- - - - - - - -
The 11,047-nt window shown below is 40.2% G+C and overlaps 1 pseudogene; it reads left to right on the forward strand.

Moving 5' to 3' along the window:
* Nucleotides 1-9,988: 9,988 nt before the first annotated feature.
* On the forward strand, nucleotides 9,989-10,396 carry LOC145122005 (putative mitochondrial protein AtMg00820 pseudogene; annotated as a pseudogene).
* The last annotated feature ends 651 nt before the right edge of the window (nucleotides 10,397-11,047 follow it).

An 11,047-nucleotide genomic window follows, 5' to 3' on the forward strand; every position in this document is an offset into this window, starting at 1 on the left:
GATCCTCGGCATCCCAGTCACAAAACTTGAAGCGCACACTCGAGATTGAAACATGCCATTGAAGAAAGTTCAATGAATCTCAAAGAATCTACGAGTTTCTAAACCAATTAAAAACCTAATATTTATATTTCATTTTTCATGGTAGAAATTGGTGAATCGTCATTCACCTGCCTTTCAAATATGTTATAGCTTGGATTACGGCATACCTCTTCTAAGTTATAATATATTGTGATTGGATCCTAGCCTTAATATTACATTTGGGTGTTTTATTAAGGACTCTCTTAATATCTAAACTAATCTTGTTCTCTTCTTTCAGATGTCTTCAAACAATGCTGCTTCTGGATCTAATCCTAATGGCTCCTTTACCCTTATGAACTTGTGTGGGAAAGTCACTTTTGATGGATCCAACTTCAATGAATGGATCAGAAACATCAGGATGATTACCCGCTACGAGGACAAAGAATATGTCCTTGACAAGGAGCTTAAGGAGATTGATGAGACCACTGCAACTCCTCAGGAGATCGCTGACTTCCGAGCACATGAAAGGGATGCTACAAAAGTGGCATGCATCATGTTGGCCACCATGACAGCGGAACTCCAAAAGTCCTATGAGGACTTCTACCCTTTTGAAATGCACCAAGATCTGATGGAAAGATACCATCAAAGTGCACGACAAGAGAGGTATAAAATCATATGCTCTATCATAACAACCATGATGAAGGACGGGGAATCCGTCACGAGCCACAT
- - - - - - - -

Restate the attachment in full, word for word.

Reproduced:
The 11,047-nt window shown below is 40.2% G+C and overlaps 1 pseudogene; it reads left to right on the forward strand.

Moving 5' to 3' along the window:
* Nucleotides 1-9,988: 9,988 nt before the first annotated feature.
* On the forward strand, nucleotides 9,989-10,396 carry LOC145122005 (putative mitochondrial protein AtMg00820 pseudogene; annotated as a pseudogene).
* The last annotated feature ends 651 nt before the right edge of the window (nucleotides 10,397-11,047 follow it).

An 11,047-nucleotide genomic window follows, 5' to 3' on the forward strand; every position in this document is an offset into this window, starting at 1 on the left:
GATCCTCGGCATCCCAGTCACAAAACTTGAAGCGCACACTCGAGATTGAAACATGCCATTGAAGAAAGTTCAATGAATCTCAAAGAATCTACGAGTTTCTAAACCAATTAAAAACCTAATATTTATATTTCATTTTTCATGGTAGAAATTGGTGAATCGTCATTCACCTGCCTTTCAAATATGTTATAGCTTGGATTACGGCATACCTCTTCTAAGTTATAATATATTGTGATTGGATCCTAGCCTTAATATTACATTTGGGTGTTTTATTAAGGACTCTCTTAATATCTAAACTAATCTTGTTCTCTTCTTTCAGATGTCTTCAAACAATGCTGCTTCTGGATCTAATCCTAATGGCTCCTTTACCCTTATGAACTTGTGTGGGAAAGTCACTTTTGATGGATCCAACTTCAATGAATGGATCAGAAACATCAGGATGATTACCCGCTACGAGGACAAAGAATATGTCCTTGACAAGGAGCTTAAGGAGATTGATGAGACCACTGCAACTCCTCAGGAGATCGCTGACTTCCGAGCACATGAAAGGGATGCTACAAAAGTGGCATGCATCATGTTGGCCACCATGACAGCGGAACTCCAAAAGTCCTATGAGGACTTCTACCCTTTTGAAATGCACCAAGATCTGATGGAAAGATACCATCAAAGTGCACGACAAGAGAGGTATAAAATCATATGCTCTATCATAACAACCATGATGAAGGACGGGGAATCCGTCACGAGCCACAT